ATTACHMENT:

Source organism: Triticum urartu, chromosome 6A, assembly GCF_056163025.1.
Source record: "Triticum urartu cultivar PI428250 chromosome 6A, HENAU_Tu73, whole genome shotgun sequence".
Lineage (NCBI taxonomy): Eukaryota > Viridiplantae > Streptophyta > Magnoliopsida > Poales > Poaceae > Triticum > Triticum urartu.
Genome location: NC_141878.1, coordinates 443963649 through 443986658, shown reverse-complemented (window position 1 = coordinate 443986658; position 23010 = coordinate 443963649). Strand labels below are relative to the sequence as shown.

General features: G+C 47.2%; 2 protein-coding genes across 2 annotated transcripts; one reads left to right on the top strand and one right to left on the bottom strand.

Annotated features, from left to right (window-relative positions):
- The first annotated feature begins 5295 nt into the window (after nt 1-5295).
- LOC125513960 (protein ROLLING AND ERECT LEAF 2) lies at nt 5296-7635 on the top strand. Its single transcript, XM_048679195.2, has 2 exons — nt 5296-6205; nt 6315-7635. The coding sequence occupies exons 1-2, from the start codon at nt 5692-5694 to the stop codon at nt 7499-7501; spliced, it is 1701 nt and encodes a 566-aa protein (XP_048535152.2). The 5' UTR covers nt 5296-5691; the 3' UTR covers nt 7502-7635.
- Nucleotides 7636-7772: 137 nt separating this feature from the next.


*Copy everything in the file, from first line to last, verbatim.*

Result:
Source organism: Triticum urartu, chromosome 6A, assembly GCF_056163025.1.
Source record: "Triticum urartu cultivar PI428250 chromosome 6A, HENAU_Tu73, whole genome shotgun sequence".
Lineage (NCBI taxonomy): Eukaryota > Viridiplantae > Streptophyta > Magnoliopsida > Poales > Poaceae > Triticum > Triticum urartu.
Genome location: NC_141878.1, coordinates 443963649 through 443986658, shown reverse-complemented (window position 1 = coordinate 443986658; position 23010 = coordinate 443963649). Strand labels below are relative to the sequence as shown.

General features: G+C 47.2%; 2 protein-coding genes across 2 annotated transcripts; one reads left to right on the top strand and one right to left on the bottom strand.

Annotated features, from left to right (window-relative positions):
- The first annotated feature begins 5295 nt into the window (after nt 1-5295).
- LOC125513960 (protein ROLLING AND ERECT LEAF 2) lies at nt 5296-7635 on the top strand. Its single transcript, XM_048679195.2, has 2 exons — nt 5296-6205; nt 6315-7635. The coding sequence occupies exons 1-2, from the start codon at nt 5692-5694 to the stop codon at nt 7499-7501; spliced, it is 1701 nt and encodes a 566-aa protein (XP_048535152.2). The 5' UTR covers nt 5296-5691; the 3' UTR covers nt 7502-7635.
- Nucleotides 7636-7772: 137 nt separating this feature from the next.